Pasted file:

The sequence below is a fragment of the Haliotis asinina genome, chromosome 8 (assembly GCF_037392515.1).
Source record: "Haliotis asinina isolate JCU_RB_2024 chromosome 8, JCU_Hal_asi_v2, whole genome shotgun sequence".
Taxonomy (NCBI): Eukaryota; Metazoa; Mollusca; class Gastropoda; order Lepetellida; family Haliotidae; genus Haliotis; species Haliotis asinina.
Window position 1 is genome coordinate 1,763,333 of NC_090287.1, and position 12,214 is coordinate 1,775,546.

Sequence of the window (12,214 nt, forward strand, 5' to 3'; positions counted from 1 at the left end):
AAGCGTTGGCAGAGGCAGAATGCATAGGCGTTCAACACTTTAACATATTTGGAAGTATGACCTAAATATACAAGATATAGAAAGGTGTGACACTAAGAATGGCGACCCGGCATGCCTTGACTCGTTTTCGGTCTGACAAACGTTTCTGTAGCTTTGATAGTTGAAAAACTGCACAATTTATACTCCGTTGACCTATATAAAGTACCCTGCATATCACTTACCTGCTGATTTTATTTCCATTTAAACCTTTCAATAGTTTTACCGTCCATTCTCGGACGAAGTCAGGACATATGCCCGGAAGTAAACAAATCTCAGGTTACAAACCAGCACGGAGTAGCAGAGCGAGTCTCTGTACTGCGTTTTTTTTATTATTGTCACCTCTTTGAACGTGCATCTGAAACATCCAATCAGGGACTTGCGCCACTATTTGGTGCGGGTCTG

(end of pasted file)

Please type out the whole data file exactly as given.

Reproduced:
The sequence below is a fragment of the Haliotis asinina genome, chromosome 8 (assembly GCF_037392515.1).
Source record: "Haliotis asinina isolate JCU_RB_2024 chromosome 8, JCU_Hal_asi_v2, whole genome shotgun sequence".
Taxonomy (NCBI): Eukaryota; Metazoa; Mollusca; class Gastropoda; order Lepetellida; family Haliotidae; genus Haliotis; species Haliotis asinina.
Window position 1 is genome coordinate 1,763,333 of NC_090287.1, and position 12,214 is coordinate 1,775,546.

Sequence of the window (12,214 nt, forward strand, 5' to 3'; positions counted from 1 at the left end):
AAGCGTTGGCAGAGGCAGAATGCATAGGCGTTCAACACTTTAACATATTTGGAAGTATGACCTAAATATACAAGATATAGAAAGGTGTGACACTAAGAATGGCGACCCGGCATGCCTTGACTCGTTTTCGGTCTGACAAACGTTTCTGTAGCTTTGATAGTTGAAAAACTGCACAATTTATACTCCGTTGACCTATATAAAGTACCCTGCATATCACTTACCTGCTGATTTTATTTCCATTTAAACCTTTCAATAGTTTTACCGTCCATTCTCGGACGAAGTCAGGACATATGCCCGGAAGTAAACAAATCTCAGGTTACAAACCAGCACGGAGTAGCAGAGCGAGTCTCTGTACTGCGTTTTTTTTATTATTGTCACCTCTTTGAACGTGCATCTGAAACATCCAATCAGGGACTTGCGCCACTATTTGGTGCGGGTCTG